We’ve all seen the drill, whether on the side of the road, or in the movies, an individual gets pulled over for drunk driving and then they are subjected to a series of tests such as walking in a straight line, to determine their level of impairment. These tests are called field sobriety tests or FSTs and are used by law enforcement to determine the impairment of the driver as well as to give the officer probable cause to arrest the individual. While most people are aware of the walking in a straight line test that’s about as far as public knowledge goes, and it may be beneficially to know what the tests are before you are possibly subjected to them.
The Three Most Common FSTs
In Utah there are three FSTs that are used in almost every DUI case, they are the Horizontal Gaze Nystagmus (HGN) test, the walk and turn, and the stand on one leg. The HGN consists of moving a pen in front of your face and having you follow it with your eyes while the officer tracks your eyes to watch for smooth pursuit. The walk and turn is the one most are familiar with and consists of walking in a straight line, touching toe to heel, while counting the steps and then turning around and walking back. With this test the officer is looking to see if you followed his instruction correctly and if you are keeping your balance and touching toe to heel. Finally the stand on one leg test is to check your balance, in this test you have to lift one leg off the ground a couple feet, with your hands at your side, and count up from zero.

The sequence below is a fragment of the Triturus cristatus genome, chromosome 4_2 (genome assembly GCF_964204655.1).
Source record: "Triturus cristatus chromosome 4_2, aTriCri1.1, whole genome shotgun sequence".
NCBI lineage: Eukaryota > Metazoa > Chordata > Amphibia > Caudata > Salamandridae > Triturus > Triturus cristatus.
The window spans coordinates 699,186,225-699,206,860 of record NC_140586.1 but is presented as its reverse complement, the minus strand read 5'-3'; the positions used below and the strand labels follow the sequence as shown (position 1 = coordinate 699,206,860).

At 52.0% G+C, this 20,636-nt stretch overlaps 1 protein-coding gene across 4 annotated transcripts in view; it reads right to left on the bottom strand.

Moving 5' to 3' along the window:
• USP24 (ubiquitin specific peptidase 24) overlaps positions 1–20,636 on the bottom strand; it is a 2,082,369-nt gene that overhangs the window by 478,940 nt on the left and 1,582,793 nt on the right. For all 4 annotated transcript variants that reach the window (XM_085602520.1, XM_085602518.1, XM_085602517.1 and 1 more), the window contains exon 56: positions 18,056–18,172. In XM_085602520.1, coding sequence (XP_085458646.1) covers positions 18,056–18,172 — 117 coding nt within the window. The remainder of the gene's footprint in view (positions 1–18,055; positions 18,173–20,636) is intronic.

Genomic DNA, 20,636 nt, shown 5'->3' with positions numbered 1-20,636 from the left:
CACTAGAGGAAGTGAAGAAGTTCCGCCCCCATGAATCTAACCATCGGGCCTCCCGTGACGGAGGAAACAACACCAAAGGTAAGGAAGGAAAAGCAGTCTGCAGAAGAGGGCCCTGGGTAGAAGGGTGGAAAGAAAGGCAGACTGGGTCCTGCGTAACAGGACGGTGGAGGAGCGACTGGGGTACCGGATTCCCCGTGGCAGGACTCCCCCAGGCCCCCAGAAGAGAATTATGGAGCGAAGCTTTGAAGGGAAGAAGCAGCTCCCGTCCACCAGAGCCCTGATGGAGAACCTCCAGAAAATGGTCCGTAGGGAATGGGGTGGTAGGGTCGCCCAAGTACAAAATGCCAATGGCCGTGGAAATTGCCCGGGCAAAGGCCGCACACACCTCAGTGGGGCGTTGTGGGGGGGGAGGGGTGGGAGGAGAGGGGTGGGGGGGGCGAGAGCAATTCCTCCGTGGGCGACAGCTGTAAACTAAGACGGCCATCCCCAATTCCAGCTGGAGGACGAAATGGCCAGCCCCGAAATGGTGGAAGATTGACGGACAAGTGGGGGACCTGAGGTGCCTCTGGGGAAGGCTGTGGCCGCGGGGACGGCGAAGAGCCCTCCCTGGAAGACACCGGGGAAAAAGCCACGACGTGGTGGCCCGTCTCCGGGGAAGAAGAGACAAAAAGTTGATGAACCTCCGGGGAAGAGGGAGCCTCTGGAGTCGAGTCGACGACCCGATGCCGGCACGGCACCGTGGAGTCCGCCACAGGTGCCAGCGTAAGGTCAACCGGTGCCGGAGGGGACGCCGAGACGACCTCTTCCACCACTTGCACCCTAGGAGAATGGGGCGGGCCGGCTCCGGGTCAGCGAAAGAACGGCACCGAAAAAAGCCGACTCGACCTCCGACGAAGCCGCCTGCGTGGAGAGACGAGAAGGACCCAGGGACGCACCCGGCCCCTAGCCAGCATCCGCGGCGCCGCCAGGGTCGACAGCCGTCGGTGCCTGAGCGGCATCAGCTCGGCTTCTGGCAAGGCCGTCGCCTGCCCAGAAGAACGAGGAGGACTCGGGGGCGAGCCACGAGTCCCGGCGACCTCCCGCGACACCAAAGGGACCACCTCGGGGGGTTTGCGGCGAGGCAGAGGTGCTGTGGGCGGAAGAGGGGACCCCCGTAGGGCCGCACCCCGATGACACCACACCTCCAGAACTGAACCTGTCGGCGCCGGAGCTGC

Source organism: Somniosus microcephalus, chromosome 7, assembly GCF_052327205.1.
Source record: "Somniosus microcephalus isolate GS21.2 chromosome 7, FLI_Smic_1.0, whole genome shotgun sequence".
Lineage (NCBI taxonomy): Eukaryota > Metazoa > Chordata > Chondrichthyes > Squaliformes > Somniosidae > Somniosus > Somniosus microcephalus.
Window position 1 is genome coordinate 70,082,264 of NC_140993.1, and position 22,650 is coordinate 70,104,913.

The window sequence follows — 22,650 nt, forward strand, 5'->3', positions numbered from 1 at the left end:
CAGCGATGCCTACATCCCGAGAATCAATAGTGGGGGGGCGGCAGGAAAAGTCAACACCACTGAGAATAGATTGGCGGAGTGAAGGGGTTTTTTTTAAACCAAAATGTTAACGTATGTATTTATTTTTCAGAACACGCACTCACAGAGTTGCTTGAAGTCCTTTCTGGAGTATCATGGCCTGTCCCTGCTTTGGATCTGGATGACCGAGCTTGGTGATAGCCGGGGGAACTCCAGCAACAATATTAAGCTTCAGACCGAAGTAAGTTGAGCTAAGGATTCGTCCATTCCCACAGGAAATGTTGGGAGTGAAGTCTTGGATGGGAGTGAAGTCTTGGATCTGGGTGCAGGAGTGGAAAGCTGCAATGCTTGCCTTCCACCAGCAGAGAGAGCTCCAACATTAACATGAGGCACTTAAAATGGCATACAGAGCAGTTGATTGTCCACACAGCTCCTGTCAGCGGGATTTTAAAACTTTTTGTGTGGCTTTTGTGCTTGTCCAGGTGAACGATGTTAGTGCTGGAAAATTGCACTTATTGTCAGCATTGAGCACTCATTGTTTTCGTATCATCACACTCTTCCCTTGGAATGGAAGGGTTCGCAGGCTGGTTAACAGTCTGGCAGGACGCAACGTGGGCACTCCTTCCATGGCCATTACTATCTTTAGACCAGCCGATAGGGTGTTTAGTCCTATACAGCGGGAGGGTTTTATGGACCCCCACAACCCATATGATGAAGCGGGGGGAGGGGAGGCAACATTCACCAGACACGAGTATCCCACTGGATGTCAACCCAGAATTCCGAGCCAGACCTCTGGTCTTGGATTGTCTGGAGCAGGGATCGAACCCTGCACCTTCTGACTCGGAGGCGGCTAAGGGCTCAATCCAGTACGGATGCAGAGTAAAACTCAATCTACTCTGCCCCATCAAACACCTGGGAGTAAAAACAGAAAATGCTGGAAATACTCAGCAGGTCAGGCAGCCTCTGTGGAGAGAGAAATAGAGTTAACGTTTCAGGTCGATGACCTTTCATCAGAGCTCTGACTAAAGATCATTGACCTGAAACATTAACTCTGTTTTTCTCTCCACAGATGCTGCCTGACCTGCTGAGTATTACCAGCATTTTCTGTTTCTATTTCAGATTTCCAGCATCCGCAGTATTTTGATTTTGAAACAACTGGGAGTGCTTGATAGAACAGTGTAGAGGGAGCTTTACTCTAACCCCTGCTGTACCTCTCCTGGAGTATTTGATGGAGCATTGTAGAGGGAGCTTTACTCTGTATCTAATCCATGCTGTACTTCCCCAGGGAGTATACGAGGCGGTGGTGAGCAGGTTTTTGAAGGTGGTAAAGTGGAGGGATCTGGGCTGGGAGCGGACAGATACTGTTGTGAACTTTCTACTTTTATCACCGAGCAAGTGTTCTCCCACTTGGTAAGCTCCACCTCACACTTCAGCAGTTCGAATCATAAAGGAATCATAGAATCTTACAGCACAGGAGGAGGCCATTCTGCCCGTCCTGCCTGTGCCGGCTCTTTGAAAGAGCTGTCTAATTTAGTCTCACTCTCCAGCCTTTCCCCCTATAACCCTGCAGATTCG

Ogden DUI Attorney | Fighting FST Results
If you have been subjected to these tests and are facing criminal charges for DUI then call Ogden Criminal Defense Lawyer today to find out what we can do for you. Its possible that the tests were conducted improperly or the results were not enough to provide probable cause for the arrest. If you hire us we will check all the facts of the case and make sure the state has a strong case against you before you decide to work towards a plea deal with the prosecutor. Call or email us today to find out more.